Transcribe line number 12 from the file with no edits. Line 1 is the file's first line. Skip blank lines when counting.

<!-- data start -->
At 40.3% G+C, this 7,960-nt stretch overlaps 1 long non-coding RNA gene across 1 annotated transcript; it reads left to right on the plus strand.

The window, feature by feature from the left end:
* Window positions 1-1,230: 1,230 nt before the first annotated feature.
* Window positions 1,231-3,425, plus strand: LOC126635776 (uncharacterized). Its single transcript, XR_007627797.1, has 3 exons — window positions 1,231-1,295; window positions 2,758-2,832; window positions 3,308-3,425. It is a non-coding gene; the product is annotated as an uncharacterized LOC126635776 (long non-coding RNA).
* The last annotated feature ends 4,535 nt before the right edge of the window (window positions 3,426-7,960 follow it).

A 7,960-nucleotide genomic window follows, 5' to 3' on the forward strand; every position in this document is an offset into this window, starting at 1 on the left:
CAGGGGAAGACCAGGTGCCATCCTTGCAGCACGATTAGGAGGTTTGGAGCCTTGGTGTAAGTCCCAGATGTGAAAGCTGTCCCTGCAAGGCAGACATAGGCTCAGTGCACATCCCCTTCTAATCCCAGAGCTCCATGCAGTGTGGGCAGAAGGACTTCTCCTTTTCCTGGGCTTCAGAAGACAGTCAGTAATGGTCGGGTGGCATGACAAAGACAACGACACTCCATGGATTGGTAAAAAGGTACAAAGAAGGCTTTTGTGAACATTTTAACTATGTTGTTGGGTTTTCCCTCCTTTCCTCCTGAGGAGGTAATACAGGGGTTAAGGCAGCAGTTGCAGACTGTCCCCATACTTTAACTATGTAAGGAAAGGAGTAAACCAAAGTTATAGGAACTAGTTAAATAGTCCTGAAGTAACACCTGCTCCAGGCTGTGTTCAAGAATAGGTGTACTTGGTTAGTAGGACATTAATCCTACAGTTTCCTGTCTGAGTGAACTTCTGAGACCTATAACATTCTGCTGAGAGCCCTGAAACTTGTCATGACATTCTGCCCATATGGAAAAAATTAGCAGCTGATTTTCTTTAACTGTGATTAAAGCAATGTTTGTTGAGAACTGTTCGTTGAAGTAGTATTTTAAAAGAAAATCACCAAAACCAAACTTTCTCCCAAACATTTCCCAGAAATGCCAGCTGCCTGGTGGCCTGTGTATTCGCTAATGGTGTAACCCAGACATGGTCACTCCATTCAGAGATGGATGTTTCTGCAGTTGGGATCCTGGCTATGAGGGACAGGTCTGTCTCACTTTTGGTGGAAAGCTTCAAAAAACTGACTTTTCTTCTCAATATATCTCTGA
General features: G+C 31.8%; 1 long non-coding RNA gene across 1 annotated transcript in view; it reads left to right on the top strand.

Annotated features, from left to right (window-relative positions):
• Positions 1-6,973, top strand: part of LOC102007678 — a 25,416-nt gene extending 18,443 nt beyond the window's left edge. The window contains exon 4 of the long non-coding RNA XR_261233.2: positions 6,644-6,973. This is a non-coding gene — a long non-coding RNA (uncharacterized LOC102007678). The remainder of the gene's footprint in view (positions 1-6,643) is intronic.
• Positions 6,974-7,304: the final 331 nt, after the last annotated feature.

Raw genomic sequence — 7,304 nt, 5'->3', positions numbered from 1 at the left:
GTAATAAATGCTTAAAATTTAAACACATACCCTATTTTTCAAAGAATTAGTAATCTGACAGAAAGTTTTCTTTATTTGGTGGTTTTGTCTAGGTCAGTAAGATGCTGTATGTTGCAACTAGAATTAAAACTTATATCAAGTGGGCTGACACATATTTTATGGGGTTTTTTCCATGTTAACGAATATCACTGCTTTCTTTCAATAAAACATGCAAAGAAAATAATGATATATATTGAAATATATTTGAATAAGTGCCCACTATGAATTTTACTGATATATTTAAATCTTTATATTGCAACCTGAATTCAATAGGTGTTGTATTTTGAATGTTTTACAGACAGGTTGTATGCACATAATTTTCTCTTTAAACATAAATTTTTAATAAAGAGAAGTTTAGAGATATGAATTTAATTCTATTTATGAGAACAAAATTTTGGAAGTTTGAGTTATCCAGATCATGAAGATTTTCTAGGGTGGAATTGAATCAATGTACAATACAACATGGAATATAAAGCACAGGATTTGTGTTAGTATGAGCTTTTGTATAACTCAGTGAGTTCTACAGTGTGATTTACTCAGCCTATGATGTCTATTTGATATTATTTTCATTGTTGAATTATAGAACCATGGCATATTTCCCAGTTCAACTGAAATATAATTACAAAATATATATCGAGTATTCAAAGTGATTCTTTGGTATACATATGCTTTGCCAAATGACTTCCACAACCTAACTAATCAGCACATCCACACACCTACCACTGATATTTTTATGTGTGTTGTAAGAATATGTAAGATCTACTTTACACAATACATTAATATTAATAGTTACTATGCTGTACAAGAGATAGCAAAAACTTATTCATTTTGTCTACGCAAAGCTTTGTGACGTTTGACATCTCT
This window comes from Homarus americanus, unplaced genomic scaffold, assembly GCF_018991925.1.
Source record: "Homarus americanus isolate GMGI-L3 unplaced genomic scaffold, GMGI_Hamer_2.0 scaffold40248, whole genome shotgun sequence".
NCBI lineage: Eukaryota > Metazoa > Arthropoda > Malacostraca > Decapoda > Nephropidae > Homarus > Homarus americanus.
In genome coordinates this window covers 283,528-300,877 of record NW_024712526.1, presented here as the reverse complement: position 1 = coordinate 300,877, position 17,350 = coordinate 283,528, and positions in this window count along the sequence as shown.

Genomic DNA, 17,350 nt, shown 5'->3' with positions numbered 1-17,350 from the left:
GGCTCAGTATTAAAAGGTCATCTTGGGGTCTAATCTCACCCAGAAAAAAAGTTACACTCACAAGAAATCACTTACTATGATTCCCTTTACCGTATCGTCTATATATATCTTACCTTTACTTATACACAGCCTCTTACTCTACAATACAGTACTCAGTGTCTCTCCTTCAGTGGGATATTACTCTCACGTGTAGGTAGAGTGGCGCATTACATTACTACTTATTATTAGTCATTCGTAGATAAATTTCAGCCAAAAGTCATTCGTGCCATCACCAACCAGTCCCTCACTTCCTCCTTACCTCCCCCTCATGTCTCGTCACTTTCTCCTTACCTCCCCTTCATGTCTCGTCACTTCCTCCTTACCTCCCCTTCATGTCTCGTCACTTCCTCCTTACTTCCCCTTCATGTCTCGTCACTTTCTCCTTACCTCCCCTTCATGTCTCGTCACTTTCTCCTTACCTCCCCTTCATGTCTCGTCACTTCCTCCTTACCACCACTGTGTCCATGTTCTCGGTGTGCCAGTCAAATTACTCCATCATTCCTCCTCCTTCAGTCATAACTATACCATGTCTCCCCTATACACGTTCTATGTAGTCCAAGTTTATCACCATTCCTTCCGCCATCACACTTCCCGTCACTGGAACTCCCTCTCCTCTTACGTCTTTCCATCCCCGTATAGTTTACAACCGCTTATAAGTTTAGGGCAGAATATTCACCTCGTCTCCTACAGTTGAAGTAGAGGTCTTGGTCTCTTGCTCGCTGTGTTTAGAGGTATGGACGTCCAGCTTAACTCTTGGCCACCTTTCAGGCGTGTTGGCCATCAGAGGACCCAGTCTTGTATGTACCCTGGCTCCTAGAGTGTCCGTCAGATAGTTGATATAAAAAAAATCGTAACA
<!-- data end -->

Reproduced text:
Raw genomic sequence — 7,304 nt, 5'->3', positions numbered from 1 at the left: